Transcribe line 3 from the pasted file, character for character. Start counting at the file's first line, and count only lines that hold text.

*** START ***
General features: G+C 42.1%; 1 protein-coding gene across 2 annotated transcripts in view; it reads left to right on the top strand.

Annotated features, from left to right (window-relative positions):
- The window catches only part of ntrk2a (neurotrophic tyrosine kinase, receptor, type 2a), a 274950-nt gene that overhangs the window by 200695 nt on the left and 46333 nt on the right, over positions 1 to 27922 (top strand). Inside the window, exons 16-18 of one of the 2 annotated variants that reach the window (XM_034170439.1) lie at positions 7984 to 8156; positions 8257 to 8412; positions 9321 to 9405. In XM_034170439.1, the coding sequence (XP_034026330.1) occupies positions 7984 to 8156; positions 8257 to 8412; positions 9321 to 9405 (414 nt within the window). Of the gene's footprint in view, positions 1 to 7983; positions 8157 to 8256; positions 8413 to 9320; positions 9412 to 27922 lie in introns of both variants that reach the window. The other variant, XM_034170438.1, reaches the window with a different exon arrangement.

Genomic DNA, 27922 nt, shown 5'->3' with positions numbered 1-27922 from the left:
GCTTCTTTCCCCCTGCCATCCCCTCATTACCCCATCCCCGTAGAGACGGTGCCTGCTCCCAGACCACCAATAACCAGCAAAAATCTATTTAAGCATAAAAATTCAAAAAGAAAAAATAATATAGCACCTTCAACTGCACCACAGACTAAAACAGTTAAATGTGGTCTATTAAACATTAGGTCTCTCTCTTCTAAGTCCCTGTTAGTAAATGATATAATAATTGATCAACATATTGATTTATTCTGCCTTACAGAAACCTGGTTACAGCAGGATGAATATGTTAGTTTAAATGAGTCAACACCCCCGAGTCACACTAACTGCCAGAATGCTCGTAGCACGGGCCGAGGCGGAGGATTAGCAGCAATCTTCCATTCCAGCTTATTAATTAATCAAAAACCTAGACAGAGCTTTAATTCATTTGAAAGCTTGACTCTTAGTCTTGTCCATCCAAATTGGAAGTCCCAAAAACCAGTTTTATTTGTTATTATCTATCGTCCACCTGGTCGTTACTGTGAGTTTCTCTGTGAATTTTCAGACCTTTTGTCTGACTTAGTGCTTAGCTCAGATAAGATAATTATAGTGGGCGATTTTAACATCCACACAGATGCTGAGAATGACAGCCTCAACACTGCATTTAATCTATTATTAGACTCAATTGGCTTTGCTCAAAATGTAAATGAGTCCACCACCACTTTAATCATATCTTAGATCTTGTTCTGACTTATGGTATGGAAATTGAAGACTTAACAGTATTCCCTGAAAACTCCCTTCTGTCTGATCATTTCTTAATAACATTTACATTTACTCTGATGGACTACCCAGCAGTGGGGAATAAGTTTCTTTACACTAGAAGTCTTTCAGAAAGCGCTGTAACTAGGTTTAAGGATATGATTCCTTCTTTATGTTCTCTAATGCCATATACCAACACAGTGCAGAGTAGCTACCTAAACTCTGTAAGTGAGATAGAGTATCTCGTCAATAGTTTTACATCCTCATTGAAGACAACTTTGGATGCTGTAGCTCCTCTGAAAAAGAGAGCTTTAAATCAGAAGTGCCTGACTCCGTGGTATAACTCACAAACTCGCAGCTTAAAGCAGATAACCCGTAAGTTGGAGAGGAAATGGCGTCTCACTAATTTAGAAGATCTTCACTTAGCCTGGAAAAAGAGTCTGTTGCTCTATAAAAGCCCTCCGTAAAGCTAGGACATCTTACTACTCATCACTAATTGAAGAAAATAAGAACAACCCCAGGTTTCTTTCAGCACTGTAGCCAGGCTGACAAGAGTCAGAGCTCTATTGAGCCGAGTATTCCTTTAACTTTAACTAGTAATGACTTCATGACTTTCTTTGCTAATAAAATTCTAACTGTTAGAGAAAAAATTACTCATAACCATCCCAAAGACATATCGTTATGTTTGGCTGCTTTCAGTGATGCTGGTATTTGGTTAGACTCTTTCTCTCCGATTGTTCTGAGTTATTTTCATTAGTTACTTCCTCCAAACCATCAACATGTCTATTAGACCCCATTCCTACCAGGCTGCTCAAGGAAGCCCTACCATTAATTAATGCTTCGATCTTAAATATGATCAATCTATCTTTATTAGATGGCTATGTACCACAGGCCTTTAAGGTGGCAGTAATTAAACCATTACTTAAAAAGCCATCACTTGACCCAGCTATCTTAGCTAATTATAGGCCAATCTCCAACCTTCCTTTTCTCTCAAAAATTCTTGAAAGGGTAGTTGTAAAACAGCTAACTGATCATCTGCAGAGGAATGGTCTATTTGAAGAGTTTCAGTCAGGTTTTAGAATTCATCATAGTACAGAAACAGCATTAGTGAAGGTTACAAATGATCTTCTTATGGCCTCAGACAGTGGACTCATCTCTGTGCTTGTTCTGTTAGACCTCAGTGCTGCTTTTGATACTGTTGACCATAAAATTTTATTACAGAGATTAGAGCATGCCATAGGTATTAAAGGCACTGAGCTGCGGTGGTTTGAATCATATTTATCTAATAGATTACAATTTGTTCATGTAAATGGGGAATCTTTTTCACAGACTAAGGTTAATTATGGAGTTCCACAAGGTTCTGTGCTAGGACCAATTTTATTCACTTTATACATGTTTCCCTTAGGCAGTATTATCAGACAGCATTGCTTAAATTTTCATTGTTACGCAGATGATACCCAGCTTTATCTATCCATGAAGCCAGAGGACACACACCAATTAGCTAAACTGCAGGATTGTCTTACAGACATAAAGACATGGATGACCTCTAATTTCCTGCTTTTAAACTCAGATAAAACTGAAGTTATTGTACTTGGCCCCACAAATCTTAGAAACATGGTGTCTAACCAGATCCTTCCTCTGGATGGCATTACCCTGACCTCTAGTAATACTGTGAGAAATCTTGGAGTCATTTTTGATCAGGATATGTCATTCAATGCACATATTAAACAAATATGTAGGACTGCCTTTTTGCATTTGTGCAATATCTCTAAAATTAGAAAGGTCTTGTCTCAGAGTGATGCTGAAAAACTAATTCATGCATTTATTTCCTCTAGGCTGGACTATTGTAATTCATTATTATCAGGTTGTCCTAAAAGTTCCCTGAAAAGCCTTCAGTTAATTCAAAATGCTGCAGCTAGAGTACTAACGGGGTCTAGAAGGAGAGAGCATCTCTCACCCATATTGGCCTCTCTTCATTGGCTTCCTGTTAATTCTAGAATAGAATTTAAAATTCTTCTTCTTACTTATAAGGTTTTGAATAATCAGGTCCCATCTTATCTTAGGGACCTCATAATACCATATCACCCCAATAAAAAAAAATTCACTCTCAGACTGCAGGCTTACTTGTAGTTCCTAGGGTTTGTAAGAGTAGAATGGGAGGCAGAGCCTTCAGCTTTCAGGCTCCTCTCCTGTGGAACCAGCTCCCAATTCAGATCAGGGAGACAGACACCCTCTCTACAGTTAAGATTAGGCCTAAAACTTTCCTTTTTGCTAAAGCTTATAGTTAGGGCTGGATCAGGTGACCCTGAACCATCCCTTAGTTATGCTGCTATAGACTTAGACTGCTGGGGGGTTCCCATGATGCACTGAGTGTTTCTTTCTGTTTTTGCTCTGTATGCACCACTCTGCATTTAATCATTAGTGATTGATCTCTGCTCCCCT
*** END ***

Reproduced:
- The window catches only part of ntrk2a (neurotrophic tyrosine kinase, receptor, type 2a), a 274950-nt gene that overhangs the window by 200695 nt on the left and 46333 nt on the right, over positions 1 to 27922 (top strand). Inside the window, exons 16-18 of one of the 2 annotated variants that reach the window (XM_034170439.1) lie at positions 7984 to 8156; positions 8257 to 8412; positions 9321 to 9405. In XM_034170439.1, the coding sequence (XP_034026330.1) occupies positions 7984 to 8156; positions 8257 to 8412; positions 9321 to 9405 (414 nt within the window). Of the gene's footprint in view, positions 1 to 7983; positions 8157 to 8256; positions 8413 to 9320; positions 9412 to 27922 lie in introns of both variants that reach the window. The other variant, XM_034170438.1, reaches the window with a different exon arrangement.